Reportedly, he passed on classified documents to Intercept reporter Jeremy Scahill. In 2015, he published a series of articles called “The Drone Papers.”

Based on material obtained from an anonymous source he hasn’t publicly identified, he said around 90% of deaths by drones were not individuals targeted.

Hale was arraigned in the US District Court for the Middle District of Tennessee, located in Nashville. He faces up to 10 years imprisonment on each of five counts against him, potentially a maximum 50-year sentence.

He’s scheduled to appear in US District Court, Eastern District of Virginia, Alexandria Division on May 17 — the same court involved in persecuting Chelsea Manning and Julian Assange. He’s the sixth whistleblower targeted by Trump regime.

Enacted shortly after US entry into WW I, the Espionage Act was all about prosecuting individuals involved in inciting insubordination, disloyalty, mutiny in the military, or obstructing recruitment.

A year after enactment, provisions were added, criminalizing government criticism or opposition to military conscription.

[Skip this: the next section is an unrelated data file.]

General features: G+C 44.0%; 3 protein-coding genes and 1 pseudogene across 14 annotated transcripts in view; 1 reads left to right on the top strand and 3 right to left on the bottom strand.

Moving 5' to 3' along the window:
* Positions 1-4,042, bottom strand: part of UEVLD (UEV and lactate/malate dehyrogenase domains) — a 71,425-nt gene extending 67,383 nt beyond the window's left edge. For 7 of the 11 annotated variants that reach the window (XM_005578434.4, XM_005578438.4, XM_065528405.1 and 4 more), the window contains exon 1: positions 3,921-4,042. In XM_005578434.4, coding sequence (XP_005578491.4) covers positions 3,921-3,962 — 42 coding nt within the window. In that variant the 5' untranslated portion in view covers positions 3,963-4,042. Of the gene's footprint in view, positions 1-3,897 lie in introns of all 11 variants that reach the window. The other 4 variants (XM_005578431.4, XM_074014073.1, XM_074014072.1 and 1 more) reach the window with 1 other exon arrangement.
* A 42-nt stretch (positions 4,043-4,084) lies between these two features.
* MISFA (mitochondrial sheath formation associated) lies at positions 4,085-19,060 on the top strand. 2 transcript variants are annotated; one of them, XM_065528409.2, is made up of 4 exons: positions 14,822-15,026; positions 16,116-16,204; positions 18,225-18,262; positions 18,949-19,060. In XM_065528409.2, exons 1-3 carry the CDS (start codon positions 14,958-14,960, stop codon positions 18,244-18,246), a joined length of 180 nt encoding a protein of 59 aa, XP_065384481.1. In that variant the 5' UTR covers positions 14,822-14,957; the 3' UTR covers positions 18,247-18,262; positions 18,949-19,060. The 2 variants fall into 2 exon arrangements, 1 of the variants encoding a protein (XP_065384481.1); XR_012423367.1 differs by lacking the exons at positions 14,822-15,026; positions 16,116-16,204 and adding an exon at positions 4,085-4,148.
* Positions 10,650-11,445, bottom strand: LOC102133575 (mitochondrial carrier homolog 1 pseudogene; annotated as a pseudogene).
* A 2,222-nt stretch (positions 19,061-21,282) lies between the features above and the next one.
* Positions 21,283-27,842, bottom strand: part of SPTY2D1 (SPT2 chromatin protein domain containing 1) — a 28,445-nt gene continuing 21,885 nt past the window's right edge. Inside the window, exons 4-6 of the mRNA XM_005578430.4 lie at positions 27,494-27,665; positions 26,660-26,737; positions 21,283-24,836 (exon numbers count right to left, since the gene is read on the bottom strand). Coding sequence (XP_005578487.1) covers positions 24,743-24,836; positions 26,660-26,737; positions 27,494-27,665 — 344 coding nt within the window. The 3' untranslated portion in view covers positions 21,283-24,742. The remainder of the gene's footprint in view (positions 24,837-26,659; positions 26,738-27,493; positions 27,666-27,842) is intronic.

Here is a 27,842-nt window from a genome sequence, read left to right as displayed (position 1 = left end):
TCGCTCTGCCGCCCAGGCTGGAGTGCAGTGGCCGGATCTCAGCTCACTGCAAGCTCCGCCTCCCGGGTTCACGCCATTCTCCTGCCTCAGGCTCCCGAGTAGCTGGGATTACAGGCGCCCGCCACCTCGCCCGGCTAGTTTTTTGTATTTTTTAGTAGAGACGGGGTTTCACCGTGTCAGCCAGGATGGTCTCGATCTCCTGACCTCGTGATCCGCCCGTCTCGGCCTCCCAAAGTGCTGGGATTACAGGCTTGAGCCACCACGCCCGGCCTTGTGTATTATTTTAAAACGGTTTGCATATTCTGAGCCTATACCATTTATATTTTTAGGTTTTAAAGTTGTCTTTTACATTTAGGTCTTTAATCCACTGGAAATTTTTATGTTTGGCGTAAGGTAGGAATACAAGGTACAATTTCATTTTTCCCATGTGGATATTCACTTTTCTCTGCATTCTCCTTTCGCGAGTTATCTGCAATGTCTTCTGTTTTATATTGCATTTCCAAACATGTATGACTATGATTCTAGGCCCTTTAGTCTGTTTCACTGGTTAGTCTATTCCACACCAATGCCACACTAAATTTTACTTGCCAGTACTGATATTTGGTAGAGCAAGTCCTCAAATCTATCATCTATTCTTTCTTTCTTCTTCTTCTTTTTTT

Offenses included publishing “any disloyal, profane, scurrilous, or abusive language about the form of government of the United States, or the Constitution of the United States, or the military or naval forces of the United States.”

Despite congressional repeal of these provisions post-war, related to revealing information US authorities want suppressed, they’re used at the government’s discretion against targeted individuals — on the phony pretext of protecting national security.

Since 1945, the Espionage Act has been used 12 times to prosecute individuals for revealing information the US wants suppressed, Daniel Everett Hale the latest indictee, Julian Assange likely next once in US hands.

Used in all US wars of aggression, drones largely kill civilians, few so-called “high-value targets.” Operations are conducted secretly in Afghanistan, Iraq, Syria, Yemen, and other US war theaters, transparency and accountability absent.

By executive order in March, Trump banned disclosure of civilian deaths by drones — rescinding a DNI rule to produce annual reports of civilian deaths by drones outside of official war theaters.

At the time, a White House National Security Council statement dismissively said the order removes “superfluous reporting requirements” that “distract our intelligence professionals from their primary mission.”